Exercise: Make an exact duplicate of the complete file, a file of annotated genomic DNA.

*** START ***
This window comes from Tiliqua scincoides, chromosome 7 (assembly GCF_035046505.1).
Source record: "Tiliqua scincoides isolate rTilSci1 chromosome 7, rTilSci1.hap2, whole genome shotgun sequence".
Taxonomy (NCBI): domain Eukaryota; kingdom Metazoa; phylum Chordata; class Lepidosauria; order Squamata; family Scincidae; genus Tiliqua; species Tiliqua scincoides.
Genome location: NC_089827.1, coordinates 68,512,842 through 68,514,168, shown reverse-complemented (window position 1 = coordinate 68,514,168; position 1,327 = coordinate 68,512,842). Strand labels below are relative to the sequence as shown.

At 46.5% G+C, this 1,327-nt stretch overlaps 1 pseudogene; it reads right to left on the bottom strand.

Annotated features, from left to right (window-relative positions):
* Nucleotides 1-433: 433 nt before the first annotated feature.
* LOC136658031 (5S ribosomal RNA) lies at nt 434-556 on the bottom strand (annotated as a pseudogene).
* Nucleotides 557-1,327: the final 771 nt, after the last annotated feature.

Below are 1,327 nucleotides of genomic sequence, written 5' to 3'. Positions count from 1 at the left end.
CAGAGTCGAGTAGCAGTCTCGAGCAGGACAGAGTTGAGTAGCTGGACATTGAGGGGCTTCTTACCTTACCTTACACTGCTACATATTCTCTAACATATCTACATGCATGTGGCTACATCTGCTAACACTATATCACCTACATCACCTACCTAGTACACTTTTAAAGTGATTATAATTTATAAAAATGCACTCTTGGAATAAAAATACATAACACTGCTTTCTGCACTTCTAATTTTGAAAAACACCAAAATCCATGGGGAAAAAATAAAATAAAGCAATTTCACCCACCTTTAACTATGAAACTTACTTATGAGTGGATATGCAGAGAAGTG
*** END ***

This window comes from Tiliqua scincoides, chromosome 7 (assembly GCF_035046505.1).
Source record: "Tiliqua scincoides isolate rTilSci1 chromosome 7, rTilSci1.hap2, whole genome shotgun sequence".
Taxonomy (NCBI): domain Eukaryota; kingdom Metazoa; phylum Chordata; class Lepidosauria; order Squamata; family Scincidae; genus Tiliqua; species Tiliqua scincoides.
Genome location: NC_089827.1, coordinates 68,512,842 through 68,514,168, shown reverse-complemented (window position 1 = coordinate 68,514,168; position 1,327 = coordinate 68,512,842). Strand labels below are relative to the sequence as shown.

At 46.5% G+C, this 1,327-nt stretch overlaps 1 pseudogene; it reads right to left on the bottom strand.

Annotated features, from left to right (window-relative positions):
* Nucleotides 1-433: 433 nt before the first annotated feature.
* LOC136658031 (5S ribosomal RNA) lies at nt 434-556 on the bottom strand (annotated as a pseudogene).
* Nucleotides 557-1,327: the final 771 nt, after the last annotated feature.

Below are 1,327 nucleotides of genomic sequence, written 5' to 3'. Positions count from 1 at the left end.
CAGAGTCGAGTAGCAGTCTCGAGCAGGACAGAGTTGAGTAGCTGGACATTGAGGGGCTTCTTACCTTACCTTACACTGCTACATATTCTCTAACATATCTACATGCATGTGGCTACATCTGCTAACACTATATCACCTACATCACCTACCTAGTACACTTTTAAAGTGATTATAATTTATAAAAATGCACTCTTGGAATAAAAATACATAACACTGCTTTCTGCACTTCTAATTTTGAAAAACACCAAAATCCATGGGGAAAAAATAAAATAAAGCAATTTCACCCACCTTTAACTATGAAACTTACTTATGAGTGGATATGCAGAGAAGTG